This post will try to explain why major Hollywood firms cannot easily get out of a danger zone when it appears, especially in the current era of conglomerate Hollywood. Increasing operating profits might be an obvious goal of businesses in Hollywood, but many growth-based solutions to increasing its profits are non-starters to executives and management of major studios. The differential power of the largest Hollywood studios are built on a system of risk reduction, which is rooted in the control of the creativity that goes into making films. Ceding this control in labour negotiations with actors, writers, directors and other creative jobs in Hollywood, even just a little bit, could create a breakdown in successful risk reduction; and Hollywood is not in a position to be indifferent about this type of breakdown. If risk reduction remains the primary strategy for Hollywood to differentially accumulate, future increases in profits from imagined waves of creative growth are unlikely to be big enough to compensate for increases in risk.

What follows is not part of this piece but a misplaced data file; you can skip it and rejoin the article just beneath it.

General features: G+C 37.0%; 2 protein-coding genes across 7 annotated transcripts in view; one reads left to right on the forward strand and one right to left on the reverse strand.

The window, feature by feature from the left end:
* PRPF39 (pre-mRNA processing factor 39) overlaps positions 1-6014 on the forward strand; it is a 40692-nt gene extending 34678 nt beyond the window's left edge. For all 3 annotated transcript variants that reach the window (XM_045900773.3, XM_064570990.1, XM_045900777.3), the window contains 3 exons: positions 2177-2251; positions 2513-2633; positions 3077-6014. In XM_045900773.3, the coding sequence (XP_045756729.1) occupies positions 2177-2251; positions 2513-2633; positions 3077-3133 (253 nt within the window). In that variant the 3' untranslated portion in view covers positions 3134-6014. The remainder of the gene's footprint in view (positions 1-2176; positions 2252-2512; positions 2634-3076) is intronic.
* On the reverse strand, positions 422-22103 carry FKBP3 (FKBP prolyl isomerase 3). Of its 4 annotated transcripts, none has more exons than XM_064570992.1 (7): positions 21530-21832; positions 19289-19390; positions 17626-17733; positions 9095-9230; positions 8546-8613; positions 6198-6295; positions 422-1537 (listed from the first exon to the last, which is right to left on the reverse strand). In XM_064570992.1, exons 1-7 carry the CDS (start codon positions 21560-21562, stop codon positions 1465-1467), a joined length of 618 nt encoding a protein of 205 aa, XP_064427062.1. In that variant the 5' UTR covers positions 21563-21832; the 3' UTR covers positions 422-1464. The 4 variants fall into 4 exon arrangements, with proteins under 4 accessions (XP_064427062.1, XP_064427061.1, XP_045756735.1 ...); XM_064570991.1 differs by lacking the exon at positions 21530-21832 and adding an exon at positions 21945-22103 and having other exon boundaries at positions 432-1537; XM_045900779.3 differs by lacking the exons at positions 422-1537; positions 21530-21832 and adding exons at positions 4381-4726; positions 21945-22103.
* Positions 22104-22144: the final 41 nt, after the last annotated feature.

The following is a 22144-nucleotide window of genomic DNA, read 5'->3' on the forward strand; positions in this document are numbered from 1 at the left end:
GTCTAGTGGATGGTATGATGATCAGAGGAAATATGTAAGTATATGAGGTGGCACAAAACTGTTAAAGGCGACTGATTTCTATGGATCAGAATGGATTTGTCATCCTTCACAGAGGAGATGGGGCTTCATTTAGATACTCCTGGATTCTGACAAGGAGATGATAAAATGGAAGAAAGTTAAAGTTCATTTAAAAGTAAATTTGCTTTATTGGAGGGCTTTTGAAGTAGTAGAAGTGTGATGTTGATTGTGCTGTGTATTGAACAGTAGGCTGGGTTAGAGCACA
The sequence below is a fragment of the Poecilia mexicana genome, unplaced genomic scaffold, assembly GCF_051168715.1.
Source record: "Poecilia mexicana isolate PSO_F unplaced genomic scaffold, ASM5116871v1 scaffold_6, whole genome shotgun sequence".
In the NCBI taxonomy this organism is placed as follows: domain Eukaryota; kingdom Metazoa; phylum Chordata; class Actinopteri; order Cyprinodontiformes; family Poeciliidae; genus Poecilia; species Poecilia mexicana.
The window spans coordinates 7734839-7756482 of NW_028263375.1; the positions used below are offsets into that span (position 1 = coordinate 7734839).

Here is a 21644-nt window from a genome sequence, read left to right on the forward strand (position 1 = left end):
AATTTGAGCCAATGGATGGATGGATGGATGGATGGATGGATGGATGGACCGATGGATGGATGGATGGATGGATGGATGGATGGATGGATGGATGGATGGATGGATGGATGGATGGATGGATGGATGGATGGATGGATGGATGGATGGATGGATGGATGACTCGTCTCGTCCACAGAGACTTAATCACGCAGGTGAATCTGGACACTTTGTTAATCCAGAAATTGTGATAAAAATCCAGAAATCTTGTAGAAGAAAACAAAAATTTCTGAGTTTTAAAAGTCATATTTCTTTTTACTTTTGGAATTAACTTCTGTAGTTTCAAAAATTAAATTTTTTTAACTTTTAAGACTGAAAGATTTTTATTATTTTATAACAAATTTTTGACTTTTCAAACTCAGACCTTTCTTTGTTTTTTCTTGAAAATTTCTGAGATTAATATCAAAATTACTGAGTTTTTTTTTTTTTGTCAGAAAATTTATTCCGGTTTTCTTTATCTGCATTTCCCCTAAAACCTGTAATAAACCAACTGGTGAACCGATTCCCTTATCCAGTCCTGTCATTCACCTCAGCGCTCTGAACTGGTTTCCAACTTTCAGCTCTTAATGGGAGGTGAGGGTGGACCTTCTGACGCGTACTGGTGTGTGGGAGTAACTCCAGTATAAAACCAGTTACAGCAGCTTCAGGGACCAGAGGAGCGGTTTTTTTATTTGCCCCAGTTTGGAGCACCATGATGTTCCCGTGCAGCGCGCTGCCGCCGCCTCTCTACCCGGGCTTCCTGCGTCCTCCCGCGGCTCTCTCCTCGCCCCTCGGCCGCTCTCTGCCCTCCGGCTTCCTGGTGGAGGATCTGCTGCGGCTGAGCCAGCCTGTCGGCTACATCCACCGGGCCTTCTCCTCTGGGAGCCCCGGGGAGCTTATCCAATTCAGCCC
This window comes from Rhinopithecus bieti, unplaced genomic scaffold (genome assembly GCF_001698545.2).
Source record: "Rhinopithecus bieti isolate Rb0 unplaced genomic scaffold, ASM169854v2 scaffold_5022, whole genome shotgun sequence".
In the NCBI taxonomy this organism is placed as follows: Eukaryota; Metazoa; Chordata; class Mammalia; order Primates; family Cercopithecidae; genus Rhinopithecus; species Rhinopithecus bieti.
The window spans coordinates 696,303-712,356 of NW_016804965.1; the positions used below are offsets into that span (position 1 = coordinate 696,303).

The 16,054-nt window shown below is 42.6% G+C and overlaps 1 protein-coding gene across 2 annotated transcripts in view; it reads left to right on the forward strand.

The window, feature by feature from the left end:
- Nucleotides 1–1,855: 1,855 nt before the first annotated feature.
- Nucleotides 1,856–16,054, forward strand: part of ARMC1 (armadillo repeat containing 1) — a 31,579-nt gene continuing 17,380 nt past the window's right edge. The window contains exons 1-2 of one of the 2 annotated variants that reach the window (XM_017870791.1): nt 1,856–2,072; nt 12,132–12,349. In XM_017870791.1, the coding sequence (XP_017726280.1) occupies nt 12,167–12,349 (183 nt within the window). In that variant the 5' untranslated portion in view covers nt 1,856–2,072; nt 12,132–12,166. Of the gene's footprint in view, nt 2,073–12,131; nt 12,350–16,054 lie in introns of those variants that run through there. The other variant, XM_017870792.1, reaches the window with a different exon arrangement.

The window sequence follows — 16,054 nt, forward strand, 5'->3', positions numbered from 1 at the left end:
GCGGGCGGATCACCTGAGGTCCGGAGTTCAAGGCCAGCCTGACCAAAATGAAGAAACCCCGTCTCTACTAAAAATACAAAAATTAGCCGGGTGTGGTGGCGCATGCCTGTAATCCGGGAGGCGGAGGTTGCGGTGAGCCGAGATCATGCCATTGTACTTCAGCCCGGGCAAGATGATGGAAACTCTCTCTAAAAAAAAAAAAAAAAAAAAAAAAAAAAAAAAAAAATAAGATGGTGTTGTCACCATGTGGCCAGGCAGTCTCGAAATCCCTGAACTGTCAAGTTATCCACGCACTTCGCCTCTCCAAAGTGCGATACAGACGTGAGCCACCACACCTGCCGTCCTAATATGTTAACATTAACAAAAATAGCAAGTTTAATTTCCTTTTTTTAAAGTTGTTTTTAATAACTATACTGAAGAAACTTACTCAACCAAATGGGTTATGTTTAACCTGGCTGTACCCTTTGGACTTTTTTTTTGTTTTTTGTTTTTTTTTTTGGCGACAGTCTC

To demonstrate Hollywood’s predicament with empirical evidence, let us use a simple hypothetical to paint a picture of how expected earnings in Hollywood would be affected by an estimate of risk. A studio executive has decided to listen to the separate pitches of two producers in the same meeting. Producer A goes all in on Hollywood’s obsession with franchise cinema; the next film will be a clear derivative of everything that blockbuster Hollywood has been doing for the last ten years. Hell, the script will have so few original ideas that it could be written by cheap AI. Producer A estimates total profits of this film to be $100 million. Producer B is nauseated by Producer A’s pitch. Producer B looks to the studio executive and says that now is the time for Hollywood to revitalize the heart and soul of American cinema and embrace originality. If the studio green-lights Producer B’s idea to let talented people resurrect good storytelling, they can get $150 million in total profits!